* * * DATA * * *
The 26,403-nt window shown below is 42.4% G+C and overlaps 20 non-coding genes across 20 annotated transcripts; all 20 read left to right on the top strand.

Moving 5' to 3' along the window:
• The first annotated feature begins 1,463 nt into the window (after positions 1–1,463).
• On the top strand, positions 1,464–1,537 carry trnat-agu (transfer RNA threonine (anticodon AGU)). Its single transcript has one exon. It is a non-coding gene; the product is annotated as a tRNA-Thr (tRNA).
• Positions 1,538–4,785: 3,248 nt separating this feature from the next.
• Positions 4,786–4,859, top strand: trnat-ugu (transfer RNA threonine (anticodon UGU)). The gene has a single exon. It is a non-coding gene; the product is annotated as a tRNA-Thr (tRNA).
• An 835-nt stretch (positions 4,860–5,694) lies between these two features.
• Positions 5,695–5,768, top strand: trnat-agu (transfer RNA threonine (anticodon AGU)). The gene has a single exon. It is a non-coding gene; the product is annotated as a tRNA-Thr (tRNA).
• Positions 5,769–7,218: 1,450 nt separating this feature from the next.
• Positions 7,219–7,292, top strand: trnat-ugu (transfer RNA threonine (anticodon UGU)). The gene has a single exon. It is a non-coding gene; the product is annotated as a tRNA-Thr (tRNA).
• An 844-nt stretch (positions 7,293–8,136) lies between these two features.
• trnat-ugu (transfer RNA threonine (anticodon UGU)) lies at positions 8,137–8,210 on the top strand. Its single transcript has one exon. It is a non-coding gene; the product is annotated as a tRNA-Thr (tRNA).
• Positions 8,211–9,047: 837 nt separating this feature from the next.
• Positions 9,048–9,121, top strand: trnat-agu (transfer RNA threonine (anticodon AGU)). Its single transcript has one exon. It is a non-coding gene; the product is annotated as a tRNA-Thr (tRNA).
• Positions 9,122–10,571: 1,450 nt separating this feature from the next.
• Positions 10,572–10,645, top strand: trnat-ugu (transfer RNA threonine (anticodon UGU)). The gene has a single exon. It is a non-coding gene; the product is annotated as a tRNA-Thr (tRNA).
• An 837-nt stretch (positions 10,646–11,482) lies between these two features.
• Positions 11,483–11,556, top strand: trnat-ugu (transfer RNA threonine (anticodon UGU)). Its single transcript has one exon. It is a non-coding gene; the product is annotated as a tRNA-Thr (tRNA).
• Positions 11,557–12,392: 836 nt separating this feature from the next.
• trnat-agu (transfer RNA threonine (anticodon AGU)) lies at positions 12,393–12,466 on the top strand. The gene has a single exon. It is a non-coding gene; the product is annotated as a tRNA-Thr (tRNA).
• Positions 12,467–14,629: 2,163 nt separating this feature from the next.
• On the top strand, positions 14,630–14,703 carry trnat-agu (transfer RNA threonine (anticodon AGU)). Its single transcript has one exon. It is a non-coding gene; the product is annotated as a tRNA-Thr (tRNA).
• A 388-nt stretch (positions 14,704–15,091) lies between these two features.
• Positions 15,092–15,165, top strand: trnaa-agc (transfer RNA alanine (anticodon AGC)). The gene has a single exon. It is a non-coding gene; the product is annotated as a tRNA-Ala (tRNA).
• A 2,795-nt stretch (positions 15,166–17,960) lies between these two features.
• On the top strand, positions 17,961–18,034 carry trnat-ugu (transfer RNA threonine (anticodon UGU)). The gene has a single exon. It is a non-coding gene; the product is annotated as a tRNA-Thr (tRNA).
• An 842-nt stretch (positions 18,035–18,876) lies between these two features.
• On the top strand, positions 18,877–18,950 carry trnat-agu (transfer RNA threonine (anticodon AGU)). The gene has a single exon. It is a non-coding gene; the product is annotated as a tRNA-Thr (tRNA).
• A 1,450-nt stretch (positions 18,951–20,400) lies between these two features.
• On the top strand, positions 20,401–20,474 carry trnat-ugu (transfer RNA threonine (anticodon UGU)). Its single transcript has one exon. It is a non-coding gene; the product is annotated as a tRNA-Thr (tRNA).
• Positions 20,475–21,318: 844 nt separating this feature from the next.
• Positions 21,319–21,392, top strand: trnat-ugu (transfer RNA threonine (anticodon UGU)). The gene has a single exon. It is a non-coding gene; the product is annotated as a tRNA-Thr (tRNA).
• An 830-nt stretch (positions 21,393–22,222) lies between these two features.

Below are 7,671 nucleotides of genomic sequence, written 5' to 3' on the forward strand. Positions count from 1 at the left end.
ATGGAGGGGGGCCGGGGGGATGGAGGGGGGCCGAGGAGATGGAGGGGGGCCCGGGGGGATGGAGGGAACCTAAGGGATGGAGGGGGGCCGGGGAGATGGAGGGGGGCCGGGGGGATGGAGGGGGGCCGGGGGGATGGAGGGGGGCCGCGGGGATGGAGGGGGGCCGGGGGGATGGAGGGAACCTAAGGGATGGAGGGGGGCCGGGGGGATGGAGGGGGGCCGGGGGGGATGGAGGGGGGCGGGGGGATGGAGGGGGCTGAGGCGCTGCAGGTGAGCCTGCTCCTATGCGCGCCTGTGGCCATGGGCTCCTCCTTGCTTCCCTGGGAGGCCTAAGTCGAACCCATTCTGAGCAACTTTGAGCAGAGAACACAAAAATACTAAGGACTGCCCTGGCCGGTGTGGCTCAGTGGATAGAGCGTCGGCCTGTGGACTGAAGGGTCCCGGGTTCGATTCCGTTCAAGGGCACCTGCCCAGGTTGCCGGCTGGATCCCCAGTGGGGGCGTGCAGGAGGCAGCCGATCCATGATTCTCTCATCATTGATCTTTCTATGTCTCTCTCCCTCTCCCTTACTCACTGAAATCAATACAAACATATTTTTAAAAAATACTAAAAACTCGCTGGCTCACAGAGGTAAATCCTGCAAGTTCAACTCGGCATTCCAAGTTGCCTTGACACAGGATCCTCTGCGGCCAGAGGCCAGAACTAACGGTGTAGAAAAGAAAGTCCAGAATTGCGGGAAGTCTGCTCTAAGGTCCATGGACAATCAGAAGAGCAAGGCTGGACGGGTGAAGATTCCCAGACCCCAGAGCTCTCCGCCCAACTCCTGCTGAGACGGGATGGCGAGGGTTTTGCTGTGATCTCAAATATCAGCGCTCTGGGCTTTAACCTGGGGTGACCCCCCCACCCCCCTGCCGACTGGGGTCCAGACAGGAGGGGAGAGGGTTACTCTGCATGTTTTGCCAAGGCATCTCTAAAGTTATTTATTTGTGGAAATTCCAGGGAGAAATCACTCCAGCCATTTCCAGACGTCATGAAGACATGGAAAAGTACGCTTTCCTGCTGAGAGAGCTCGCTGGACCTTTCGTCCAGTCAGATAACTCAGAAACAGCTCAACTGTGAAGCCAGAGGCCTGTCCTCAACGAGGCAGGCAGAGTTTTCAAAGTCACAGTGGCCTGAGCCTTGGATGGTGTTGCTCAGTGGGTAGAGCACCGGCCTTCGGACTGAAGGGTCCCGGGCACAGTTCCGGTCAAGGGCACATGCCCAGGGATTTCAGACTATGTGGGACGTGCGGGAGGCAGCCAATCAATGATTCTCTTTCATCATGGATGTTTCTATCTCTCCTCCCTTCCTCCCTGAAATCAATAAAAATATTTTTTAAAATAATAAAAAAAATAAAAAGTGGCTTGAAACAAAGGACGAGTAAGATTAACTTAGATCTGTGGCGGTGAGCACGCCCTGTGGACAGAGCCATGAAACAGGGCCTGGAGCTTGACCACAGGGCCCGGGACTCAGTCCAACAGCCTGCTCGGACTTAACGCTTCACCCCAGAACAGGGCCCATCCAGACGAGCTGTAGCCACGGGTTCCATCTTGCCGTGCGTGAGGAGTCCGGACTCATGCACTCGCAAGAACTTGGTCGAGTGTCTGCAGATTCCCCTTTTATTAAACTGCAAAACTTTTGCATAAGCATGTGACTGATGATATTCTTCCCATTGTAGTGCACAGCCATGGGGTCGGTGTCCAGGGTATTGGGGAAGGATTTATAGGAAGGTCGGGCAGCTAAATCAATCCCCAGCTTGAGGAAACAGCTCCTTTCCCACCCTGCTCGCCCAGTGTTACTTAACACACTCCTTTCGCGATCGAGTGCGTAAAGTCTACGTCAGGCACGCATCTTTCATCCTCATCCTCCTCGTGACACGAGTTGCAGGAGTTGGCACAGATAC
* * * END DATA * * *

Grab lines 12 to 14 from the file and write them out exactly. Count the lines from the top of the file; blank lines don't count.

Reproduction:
• trnat-ugu (transfer RNA threonine (anticodon UGU)) lies at positions 8,137–8,210 on the top strand. Its single transcript has one exon. It is a non-coding gene; the product is annotated as a tRNA-Thr (tRNA).
• Positions 8,211–9,047: 837 nt separating this feature from the next.
• Positions 9,048–9,121, top strand: trnat-agu (transfer RNA threonine (anticodon AGU)). Its single transcript has one exon. It is a non-coding gene; the product is annotated as a tRNA-Thr (tRNA).